For FAQs and current status of services and policies see UW Libraries Operations Updates
How do I use Google Scholar with my UW ID?
See the guide for using Google Scholar to search for articles at UW.
How do I log in to my email?
See the UW-IT page on email.
How can I acquire the data I need?
The Find Data page of the Data Resources Guide has some good starting points for locating data. Searching for data can sometimes be difficult, however, and can be facilitated with the help of a subject specialist who knows typical providers for the types of data you're looking for. If you are specifically looking for GIS data, you can email email@example.com. For other data inquiries email firstname.lastname@example.org.
What can we use project funds for?
For your specific project, contact the Office of Sponsored Programs.
Do you have a mailing service to regularly notify people about tech workshop events?
Follow our Twitter feed, @uwlibsdata, for information on workshops, events, trainings and other relevant information.
Is ResearchWorks (the UW institutional repository) publicly citable and shareable in publications?
Yes to both! The FAQ page has information about general use of the repository, how to deposit your work, and information on preservation and access. For citing data, see the Data Resources guide, and scroll down about halfway: on the left side of the page you'll see several links about data citation.
How and where should I share my data? How do I keep my data safe from accidental deletion?
See the Sharing & Storage page of the Data Management guide for information on data sharing & storage.
What data storage options do I have on campus?
See UW-IT's Online Storage page.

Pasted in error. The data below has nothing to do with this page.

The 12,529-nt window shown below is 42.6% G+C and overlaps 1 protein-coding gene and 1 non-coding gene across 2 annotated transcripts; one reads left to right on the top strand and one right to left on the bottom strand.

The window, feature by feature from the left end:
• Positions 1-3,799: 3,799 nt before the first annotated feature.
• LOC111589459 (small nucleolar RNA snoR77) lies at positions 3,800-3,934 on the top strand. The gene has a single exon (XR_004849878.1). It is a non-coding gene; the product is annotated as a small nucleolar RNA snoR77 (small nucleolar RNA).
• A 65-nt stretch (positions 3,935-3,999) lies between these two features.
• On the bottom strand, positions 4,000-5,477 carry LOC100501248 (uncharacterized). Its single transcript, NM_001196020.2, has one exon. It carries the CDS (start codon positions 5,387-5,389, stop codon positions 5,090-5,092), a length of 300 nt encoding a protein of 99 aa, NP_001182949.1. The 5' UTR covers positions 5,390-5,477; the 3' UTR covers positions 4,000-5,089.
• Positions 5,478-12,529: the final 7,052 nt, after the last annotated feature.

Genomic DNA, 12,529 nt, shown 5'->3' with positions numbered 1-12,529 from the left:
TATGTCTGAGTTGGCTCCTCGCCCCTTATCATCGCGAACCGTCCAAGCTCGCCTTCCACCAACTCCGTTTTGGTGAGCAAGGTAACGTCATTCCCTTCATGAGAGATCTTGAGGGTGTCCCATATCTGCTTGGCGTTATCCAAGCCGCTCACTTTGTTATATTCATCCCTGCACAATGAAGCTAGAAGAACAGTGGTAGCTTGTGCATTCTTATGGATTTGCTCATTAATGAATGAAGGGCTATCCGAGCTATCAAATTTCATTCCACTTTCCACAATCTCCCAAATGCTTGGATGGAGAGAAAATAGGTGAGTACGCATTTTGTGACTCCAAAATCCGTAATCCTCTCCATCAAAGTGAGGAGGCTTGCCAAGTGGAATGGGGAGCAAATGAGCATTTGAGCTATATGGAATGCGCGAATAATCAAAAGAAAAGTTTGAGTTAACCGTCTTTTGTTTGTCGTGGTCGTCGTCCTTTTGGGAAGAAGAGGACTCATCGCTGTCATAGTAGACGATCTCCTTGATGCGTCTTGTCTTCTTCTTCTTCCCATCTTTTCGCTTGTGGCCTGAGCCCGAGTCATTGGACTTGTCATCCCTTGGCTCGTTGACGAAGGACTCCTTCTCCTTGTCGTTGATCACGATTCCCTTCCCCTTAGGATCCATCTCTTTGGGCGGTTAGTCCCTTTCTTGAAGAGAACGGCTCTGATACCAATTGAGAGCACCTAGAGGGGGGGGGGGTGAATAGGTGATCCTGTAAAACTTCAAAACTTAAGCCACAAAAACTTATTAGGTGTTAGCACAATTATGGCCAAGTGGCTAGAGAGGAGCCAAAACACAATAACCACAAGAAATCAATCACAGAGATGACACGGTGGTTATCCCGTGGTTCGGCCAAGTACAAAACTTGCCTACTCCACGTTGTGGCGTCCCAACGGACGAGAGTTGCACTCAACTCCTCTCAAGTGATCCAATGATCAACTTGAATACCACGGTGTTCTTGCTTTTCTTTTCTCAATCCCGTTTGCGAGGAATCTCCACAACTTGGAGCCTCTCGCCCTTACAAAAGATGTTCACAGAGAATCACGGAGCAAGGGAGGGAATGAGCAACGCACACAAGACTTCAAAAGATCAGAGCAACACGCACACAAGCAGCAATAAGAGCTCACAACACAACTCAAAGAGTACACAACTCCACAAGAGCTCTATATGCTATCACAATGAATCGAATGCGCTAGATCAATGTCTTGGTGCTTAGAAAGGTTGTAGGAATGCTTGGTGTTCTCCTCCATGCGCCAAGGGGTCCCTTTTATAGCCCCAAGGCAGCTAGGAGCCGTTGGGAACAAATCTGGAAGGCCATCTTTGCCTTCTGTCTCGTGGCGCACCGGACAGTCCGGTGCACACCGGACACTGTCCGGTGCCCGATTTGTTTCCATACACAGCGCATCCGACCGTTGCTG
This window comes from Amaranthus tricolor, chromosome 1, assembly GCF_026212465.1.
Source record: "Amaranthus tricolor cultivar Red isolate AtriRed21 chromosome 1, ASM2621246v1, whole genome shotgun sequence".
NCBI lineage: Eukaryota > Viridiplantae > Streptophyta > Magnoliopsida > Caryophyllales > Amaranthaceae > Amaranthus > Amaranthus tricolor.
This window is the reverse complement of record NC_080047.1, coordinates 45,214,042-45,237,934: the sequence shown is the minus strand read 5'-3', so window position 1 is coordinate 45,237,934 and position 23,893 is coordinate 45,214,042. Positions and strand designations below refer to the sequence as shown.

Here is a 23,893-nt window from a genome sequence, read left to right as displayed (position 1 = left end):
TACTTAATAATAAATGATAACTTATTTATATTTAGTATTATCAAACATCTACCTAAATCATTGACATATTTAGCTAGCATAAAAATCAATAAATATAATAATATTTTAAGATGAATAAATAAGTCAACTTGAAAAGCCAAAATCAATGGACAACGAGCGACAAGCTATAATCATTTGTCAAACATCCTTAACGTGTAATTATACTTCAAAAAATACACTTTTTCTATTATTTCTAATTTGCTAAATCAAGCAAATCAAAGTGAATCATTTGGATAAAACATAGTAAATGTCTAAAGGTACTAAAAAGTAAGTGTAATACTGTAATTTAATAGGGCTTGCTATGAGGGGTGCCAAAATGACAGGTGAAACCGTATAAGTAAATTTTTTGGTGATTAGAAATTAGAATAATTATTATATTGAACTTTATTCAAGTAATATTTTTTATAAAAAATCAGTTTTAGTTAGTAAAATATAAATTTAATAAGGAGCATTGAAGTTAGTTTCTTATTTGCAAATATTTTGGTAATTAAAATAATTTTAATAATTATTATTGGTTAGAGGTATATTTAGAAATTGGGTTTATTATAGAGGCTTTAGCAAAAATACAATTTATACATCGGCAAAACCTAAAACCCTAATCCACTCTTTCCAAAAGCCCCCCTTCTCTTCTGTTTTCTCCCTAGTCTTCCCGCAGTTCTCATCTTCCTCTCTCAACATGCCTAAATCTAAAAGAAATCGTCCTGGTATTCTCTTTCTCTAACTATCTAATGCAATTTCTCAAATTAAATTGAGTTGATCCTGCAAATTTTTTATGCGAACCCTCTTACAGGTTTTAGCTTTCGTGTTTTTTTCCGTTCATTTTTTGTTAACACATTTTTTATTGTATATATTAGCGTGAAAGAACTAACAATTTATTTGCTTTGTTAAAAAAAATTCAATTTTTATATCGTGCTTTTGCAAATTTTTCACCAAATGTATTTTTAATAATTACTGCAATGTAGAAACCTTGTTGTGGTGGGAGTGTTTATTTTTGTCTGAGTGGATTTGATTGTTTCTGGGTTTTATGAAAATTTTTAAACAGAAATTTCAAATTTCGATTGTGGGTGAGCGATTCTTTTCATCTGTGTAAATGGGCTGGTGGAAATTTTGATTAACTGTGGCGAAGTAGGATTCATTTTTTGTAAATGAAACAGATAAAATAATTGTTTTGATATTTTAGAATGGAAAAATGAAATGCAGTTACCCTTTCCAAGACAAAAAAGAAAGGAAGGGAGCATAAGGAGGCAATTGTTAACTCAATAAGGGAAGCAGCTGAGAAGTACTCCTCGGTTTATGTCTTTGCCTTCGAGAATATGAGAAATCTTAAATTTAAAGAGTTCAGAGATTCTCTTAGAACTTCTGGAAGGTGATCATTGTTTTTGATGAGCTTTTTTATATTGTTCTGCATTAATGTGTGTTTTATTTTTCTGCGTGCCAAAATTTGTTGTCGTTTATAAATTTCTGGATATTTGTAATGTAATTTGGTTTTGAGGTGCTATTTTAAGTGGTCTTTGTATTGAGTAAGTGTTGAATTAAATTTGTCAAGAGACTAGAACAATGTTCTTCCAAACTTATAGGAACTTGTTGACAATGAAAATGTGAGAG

Does the UW Libraries provide access to persistent identifiers?
See the Persistent Identifiers guide, which includes information about DOIs and perma.cc.
What protocols do I follow for working with sensitive data?
See UW Medicine's page on Being Secure in "The Cloud".
How long should I keep my data?
If you're working on a grant-funded project, see the University's Records Retention Schedule. If you're not working on a grant, check with your department head for local convention and regulations.
Any tips on how to back up my data?
At very rudimentary/introductory level for personal files, see these tips from GeekSquad. If you are concerned about your UW research data, check with your department's IT people, and see UW-IT's page.
Where do I find information about data science?
Check out the UW's eScience Institute, which provides a list of departments with Data Science classes, and offers office hours through the Data Science Studio from librarians, data scientists, statisticians, and the Amazon web services scientific computing team to help you discover solutions to your data-related challenges.
Where can I get help with data visualization techniques and tools?
Check out the UW's eScience Institute, which offers office hours through the Data Science Studio from the librarians, data scientists, statisticians, and the Amazon web services scientific computing team to help you discover solutions to your data-related challenges.
What kind of software is available to students for various types of analysis?
UW-IT has a list of software available at reduced or no cost.
Where can I learn more about statistical software packages?
The UW's Center for Social Science Computation and Research offers many classes each quarter on using various software packages; they also provide drop-in consulting. Check their website for current course listings and contacts.
Where can I learn more about coding in R or Python to help manage large datasets?
Various campus departments sponsor Software Carpentry or Data Carpentry workshops each year to help non-programmers become familiar with tools such as R and Python. Follow @uwlibsdata on Twitter for announcements of these workshops.
What type of data analysis tools should I choose for my research project?
Check with the data scientists at the eScience Institute, the GIS specialist at the UW Libraries (email@example.com) or the consultants at CSSCR to figure out what software you need.
What are some data management best practices?
The Organization & Format page of the Data Management guide is a good starting point for data management best practices.
Are there data management advisors at UW to discuss storage and organization?
Start with talking to people on your project and in your department, and consult with UW-IT for storage options best suited to your data and project.